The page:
Make your own delicious, beautiful raisins

raisins recipe
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Why you should make your own raisins and how to do it with little more than grapes, a baking sheet, and your oven.

Why would anyone want to make raisins when they are so readily available to buy from the store? If you're an obsessive do-it-yourselfer, you know the answer. But if you need convincing, consider this:

• Store-bought raisins are fine, but very limited. When you make them at home you can choose the variety of grape and the texture – from dry and chewy to plump and juicy.

• You can also ensure that you're eating fruit that lives up to your standards; local, organic, etc.

• If you have grapes growing in your garden, it's a lovely way to preserve them.

• Likewise, if you bought more grapes than you will end up eating, it will save them from going to waste.

• They have better flavor, you can make a beautiful mix, and things that you make taste better just for the fact of having made them yourself.

• Plus, bragging rights, if you swing that way.

My descent into the realm of homemade raisins was sparked by two things. In my adventures of roasting whole fruits and vegetables, I discovered how smitten I was with roasted grapes. (They are amazing.) Meanwhile, I had seen raisins dried on the stem at Eataly and thought they were one of the prettiest things I'd ever seen in a produce aisle. The price, however, was prohibitive. It wasn't a huge leap to put two and two together and start making my own.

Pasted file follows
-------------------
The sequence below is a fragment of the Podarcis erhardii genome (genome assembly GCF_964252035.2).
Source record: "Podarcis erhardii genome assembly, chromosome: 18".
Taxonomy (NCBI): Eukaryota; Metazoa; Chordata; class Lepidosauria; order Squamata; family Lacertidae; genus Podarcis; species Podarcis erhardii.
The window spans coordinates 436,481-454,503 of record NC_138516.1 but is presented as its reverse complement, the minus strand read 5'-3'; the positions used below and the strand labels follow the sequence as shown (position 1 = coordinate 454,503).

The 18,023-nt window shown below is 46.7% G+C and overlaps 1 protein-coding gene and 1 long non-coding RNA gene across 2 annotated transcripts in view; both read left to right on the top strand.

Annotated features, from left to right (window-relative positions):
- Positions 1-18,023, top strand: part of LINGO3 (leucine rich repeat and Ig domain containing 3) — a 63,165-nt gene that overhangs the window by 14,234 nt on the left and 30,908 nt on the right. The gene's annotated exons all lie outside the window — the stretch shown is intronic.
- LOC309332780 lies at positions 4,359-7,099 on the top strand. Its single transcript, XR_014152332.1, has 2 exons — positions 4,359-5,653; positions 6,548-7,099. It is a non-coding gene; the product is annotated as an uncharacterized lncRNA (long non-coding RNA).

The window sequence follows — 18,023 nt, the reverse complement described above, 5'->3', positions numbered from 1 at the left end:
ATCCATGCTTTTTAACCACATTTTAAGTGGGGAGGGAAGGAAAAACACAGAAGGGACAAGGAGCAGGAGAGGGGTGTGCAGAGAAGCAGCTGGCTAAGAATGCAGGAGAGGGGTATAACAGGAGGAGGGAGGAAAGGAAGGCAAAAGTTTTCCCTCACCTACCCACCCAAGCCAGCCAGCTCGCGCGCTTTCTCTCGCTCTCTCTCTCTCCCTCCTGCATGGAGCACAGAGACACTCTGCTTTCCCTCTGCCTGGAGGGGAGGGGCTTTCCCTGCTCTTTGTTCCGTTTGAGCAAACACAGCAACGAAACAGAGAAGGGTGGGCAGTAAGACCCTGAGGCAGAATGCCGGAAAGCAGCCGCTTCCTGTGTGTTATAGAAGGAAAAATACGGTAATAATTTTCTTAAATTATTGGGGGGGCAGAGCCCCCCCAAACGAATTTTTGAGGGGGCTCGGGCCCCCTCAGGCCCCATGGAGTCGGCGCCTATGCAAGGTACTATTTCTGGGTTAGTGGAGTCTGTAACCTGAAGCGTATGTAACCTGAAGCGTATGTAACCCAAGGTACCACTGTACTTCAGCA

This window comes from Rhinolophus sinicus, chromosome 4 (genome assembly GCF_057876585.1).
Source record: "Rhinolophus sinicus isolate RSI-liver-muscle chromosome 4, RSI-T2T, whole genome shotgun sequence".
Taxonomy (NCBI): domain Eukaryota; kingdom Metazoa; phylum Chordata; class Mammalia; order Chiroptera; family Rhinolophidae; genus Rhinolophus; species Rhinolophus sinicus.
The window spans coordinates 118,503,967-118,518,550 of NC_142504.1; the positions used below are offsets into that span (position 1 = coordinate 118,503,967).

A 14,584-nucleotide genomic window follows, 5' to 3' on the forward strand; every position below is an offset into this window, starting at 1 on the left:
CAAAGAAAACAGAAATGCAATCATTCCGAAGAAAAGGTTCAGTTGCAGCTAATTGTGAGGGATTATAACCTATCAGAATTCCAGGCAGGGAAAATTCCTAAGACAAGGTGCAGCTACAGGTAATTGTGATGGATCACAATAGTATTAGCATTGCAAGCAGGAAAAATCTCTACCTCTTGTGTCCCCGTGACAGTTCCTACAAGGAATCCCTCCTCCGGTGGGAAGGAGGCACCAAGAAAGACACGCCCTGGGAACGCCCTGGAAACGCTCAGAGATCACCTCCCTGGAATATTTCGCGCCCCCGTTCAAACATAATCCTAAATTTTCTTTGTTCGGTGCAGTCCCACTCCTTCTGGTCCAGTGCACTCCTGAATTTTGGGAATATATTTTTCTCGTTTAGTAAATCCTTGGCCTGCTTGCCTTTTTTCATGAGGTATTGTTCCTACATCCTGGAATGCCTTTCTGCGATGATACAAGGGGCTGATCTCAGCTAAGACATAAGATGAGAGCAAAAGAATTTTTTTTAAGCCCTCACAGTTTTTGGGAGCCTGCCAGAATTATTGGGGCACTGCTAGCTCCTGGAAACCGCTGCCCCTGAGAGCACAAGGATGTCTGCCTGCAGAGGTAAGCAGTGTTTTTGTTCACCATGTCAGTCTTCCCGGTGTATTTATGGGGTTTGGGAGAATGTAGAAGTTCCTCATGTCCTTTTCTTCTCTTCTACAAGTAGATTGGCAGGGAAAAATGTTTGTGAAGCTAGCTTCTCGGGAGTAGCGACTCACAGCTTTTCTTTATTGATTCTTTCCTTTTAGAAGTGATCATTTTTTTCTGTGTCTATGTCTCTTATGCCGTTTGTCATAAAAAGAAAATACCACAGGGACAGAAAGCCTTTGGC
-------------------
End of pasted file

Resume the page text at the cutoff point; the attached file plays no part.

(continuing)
While I haven't exactly codified my raisin-making recipe yet – so far: "put on baking sheet, put in oven at some low temperatue nudging them aound for an unspecified amount of time until they're are some degree of done" – I just stumbled upon Daniel Gritzer's recipe at Serious Eats and will allow him to do the heavy lifting for me. Here's his method:

Oven-Dried Grapes (a.k.a. Raisins)

• 3 large bunches seedless grapes, preferably mixed colors, stemmed
• Vegetable or canola oil, for greasing

1. Preheat oven to 225°F (110°C). Very lightly grease 2 rimmed baking sheets with oil, then scatter grapes all over. Bake, checking periodically for doneness, until grapes are nicely shriveled and semi-dried but still slightly plump, about 4 hours. (The exact time will depend on your grapes, your oven, and your preferred degree of dryness.) Let cool. Use a thin metal spatula to free any grapes that are stuck to the baking sheet.

2. The dried grapes can be refrigerated in a sealed container for about 3 weeks. (How long they keep will also depend on their degree of dryness; drier grapes will keep longer.)

You can also experiment with a higher oven temperature – as high as 300°F – for a shorter cooking time. And after that, what's next? I've already done tomatoes and all kinds of other weird things, but I do have a box of blueberries in the refrigerator that may be in need of adventure...

Make your own delicious, beautiful raisins
Why you should make your own raisins and how to do it with little more than grapes, a baking sheet, and your oven.

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